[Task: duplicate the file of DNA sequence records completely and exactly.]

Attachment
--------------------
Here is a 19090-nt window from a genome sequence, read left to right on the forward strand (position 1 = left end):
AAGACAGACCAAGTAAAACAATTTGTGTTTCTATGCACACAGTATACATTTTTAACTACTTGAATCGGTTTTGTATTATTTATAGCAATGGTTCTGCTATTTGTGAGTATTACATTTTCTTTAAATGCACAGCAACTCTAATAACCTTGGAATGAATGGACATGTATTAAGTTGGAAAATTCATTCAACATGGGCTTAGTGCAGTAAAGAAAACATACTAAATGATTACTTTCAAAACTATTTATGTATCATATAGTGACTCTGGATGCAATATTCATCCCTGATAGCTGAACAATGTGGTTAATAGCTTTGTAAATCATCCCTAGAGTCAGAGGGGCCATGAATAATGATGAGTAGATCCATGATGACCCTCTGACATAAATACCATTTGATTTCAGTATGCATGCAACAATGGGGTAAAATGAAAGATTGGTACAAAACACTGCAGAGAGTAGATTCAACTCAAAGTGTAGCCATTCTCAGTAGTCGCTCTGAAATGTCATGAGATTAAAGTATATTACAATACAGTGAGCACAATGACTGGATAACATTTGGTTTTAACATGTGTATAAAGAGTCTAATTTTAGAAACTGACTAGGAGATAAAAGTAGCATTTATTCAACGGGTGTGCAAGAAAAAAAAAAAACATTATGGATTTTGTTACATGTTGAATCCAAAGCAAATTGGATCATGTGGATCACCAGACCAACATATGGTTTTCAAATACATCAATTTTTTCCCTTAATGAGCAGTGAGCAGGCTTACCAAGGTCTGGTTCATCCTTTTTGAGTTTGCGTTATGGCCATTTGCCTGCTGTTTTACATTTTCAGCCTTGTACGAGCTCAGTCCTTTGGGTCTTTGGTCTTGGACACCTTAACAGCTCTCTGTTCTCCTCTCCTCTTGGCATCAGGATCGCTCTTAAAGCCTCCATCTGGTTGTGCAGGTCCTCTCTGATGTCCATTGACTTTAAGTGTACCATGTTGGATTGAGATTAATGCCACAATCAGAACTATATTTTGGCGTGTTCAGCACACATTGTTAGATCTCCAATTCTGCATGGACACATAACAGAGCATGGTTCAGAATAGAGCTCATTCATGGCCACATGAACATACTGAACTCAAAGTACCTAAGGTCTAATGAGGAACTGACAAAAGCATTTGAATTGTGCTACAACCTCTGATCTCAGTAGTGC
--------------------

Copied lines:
Here is a 19090-nt window from a genome sequence, read left to right on the forward strand (position 1 = left end):
AAGACAGACCAAGTAAAACAATTTGTGTTTCTATGCACACAGTATACATTTTTAACTACTTGAATCGGTTTTGTATTATTTATAGCAATGGTTCTGCTATTTGTGAGTATTACATTTTCTTTAAATGCACAGCAACTCTAATAACCTTGGAATGAATGGACATGTATTAAGTTGGAAAATTCATTCAACATGGGCTTAGTGCAGTAAAGAAAACATACTAAATGATTACTTTCAAAACTATTTATGTATCATATAGTGACTCTGGATGCAATATTCATCCCTGATAGCTGAACAATGTGGTTAATAGCTTTGTAAATCATCCCTAGAGTCAGAGGGGCCATGAATAATGATGAGTAGATCCATGATGACCCTCTGACATAAATACCATTTGATTTCAGTATGCATGCAACAATGGGGTAAAATGAAAGATTGGTACAAAACACTGCAGAGAGTAGATTCAACTCAAAGTGTAGCCATTCTCAGTAGTCGCTCTGAAATGTCATGAGATTAAAGTATATTACAATACAGTGAGCACAATGACTGGATAACATTTGGTTTTAACATGTGTATAAAGAGTCTAATTTTAGAAACTGACTAGGAGATAAAAGTAGCATTTATTCAACGGGTGTGCAAGAAAAAAAAAAAACATTATGGATTTTGTTACATGTTGAATCCAAAGCAAATTGGATCATGTGGATCACCAGACCAACATATGGTTTTCAAATACATCAATTTTTTCCCTTAATGAGCAGTGAGCAGGCTTACCAAGGTCTGGTTCATCCTTTTTGAGTTTGCGTTATGGCCATTTGCCTGCTGTTTTACATTTTCAGCCTTGTACGAGCTCAGTCCTTTGGGTCTTTGGTCTTGGACACCTTAACAGCTCTCTGTTCTCCTCTCCTCTTGGCATCAGGATCGCTCTTAAAGCCTCCATCTGGTTGTGCAGGTCCTCTCTGATGTCCATTGACTTTAAGTGTACCATGTTGGATTGAGATTAATGCCACAATCAGAACTATATTTTGGCGTGTTCAGCACACATTGTTAGATCTCCAATTCTGCATGGACACATAACAGAGCATGGTTCAGAATAGAGCTCATTCATGGCCACATGAACATACTGAACTCAAAGTACCTAAGGTCTAATGAGGAACTGACAAAAGCATTTGAATTGTGCTACAACCTCTGATCTCAGTAGTGC